Mr Zed

MR Zed

I shall not reveal the precise locality, nor even the country, where the following story began. If this account falls into the hands of anyone who was familiar with any of the three men concerned or with any of the later developments he will know. The full facts, which shall be discovered in my papers after my death, I have disguised, for personal reasons.

For a year I had been travelling in the East, visiting historical sites and towns. I had come to one once celebrated spot, now important enough to contain one moderately expensive hotel. Too expensive for my budget, that is to say. I slept outside it in my sleeping bag on the ground. I had decided to remain here for about three days, I liked the atmosphere and there were a few things to see. When not looking at the old ruins I was happy just to hang about, drink cold drinks and smoke cheap cigarettes, gazing at the natives and the beautiful surroundings. Staying in the hotel, as far as I was aware, were three Europeans, a Dutch professor, of archaeology I think, whom I shall call X, his younger assistant Y, and an Englishman of about 40 whom I shall call Mr. Z (and pronounce Zed, not American style Zee), something of an eccentric, travelling for much the same idle motive as myself. X and Z seemed to have become friends in the short time they had been staying there.

One Tuesday morning there was a hullabaloo in the hotel when all three were discovered to be missing. At this point I turn to a passage written the day before from the Englishman's diary, which as I shall explain, later came into my possession.

Monday XXXXXXX Woke up this morning feeling energetic, so I decided to walk to the small temple on the hill across the plain to the east. I spoke to Hons at breakfast, and he said the journey would be difficult, even dangerous. Had to brave taunts and stones from the children as I set out. The brightness was dazzling and the heat overpowering. The ground is virtually desert, stony and difficult. When I came to the hill, after what seemed like several hours, I could not find a way up. Then I noticed, to my astonishment, two very grubby children playing, who pointed a way round the back.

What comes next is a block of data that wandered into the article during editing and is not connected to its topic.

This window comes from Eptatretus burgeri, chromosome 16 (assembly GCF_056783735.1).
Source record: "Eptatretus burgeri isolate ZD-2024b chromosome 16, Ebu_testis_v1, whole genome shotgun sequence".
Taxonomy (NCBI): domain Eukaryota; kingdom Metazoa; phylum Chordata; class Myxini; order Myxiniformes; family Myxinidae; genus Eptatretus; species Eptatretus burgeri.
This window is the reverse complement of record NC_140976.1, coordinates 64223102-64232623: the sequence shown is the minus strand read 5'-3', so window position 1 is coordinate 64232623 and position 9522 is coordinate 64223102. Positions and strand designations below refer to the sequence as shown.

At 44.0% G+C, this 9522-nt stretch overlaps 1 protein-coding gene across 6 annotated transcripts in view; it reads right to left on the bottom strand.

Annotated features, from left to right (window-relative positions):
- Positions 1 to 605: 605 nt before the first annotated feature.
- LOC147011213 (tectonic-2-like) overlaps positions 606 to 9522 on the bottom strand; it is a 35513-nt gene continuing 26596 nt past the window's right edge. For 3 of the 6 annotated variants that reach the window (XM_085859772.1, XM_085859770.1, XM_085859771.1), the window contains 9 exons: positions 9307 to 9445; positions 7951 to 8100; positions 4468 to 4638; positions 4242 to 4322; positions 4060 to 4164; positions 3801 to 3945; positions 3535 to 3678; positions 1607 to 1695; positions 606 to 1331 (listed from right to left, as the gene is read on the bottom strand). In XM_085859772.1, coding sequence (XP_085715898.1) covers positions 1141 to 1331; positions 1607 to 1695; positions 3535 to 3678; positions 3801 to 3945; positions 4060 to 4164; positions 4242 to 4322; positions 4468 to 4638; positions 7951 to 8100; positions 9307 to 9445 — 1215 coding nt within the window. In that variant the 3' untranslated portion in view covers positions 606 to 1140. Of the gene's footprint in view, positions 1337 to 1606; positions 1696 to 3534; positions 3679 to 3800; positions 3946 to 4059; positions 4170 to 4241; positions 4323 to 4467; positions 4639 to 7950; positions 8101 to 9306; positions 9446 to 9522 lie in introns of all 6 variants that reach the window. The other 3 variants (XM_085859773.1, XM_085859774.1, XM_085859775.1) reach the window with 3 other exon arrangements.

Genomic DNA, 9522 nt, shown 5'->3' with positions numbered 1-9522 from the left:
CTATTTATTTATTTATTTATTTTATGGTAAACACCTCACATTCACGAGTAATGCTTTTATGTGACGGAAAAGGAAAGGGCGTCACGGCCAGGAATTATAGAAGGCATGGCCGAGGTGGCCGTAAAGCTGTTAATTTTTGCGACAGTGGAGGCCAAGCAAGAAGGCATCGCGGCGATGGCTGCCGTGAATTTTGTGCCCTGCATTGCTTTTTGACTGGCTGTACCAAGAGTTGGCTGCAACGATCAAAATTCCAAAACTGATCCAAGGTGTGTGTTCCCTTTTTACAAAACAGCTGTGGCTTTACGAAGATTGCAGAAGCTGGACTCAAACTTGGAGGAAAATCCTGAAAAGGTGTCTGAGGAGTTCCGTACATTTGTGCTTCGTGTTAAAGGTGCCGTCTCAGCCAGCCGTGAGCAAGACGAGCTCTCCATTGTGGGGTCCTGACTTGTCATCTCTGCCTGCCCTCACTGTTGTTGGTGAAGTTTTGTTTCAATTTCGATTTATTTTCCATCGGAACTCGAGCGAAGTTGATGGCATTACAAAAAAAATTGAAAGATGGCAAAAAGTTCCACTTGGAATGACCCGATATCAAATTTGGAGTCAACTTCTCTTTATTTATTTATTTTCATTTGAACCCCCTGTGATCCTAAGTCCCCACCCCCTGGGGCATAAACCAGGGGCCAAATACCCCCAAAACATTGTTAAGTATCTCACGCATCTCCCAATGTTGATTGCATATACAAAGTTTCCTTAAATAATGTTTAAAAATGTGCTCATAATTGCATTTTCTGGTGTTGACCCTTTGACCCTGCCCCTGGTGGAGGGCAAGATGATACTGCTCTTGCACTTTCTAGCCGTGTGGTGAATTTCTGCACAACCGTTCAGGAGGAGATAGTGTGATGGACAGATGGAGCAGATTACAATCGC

There must be an underground spring here, there is a certain amount of vegetation, thistles, brambles, etc. I climbed up the hill to the back of the temple, but still could not find a way in. There is a small passage blocked by a column, with what looks like a very worn carved head on top of it. I managed to climb to the top of it, to look over, but was disappointed to see only a narrow passage with the sheer rockface on one side, and a smooth wall of black stone on the other. I shall try again later. I am sitting down writing this in the shade of the column. I won't go back for a couple of hours. I'll wait till it cools down a bit.